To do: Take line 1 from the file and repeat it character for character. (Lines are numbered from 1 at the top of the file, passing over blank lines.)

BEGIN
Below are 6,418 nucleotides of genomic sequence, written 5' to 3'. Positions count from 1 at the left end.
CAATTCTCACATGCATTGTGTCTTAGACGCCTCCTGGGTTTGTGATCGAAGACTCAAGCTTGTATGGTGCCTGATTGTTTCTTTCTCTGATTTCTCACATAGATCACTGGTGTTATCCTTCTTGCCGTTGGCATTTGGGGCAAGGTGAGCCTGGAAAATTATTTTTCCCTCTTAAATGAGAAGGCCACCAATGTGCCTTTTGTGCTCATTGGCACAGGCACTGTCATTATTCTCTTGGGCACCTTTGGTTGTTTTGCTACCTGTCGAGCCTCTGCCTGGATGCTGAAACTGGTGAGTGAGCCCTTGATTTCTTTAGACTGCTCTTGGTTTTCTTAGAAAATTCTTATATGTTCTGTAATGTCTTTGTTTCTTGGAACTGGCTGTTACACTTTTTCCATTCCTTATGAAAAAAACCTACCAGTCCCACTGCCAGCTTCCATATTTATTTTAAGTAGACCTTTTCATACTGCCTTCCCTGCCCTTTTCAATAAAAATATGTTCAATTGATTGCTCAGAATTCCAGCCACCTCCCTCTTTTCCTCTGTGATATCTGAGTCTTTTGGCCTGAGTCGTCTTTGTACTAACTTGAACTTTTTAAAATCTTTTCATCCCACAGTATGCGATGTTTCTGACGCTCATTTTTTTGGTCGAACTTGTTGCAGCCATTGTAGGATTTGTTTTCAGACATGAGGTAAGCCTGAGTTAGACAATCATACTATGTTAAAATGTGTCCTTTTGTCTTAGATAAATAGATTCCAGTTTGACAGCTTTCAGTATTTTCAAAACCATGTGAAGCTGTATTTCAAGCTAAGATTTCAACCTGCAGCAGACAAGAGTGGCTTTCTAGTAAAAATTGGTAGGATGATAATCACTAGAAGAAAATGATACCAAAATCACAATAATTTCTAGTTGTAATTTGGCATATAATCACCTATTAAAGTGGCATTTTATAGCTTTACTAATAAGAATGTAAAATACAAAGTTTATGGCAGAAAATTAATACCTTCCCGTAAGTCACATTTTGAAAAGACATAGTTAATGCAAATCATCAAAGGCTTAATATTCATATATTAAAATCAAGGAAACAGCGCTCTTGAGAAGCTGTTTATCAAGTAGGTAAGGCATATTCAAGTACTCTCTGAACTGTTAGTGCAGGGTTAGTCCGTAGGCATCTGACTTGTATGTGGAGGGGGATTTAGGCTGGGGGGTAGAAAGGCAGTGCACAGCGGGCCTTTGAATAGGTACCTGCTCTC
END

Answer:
Below are 6,418 nucleotides of genomic sequence, written 5' to 3'. Positions count from 1 at the left end.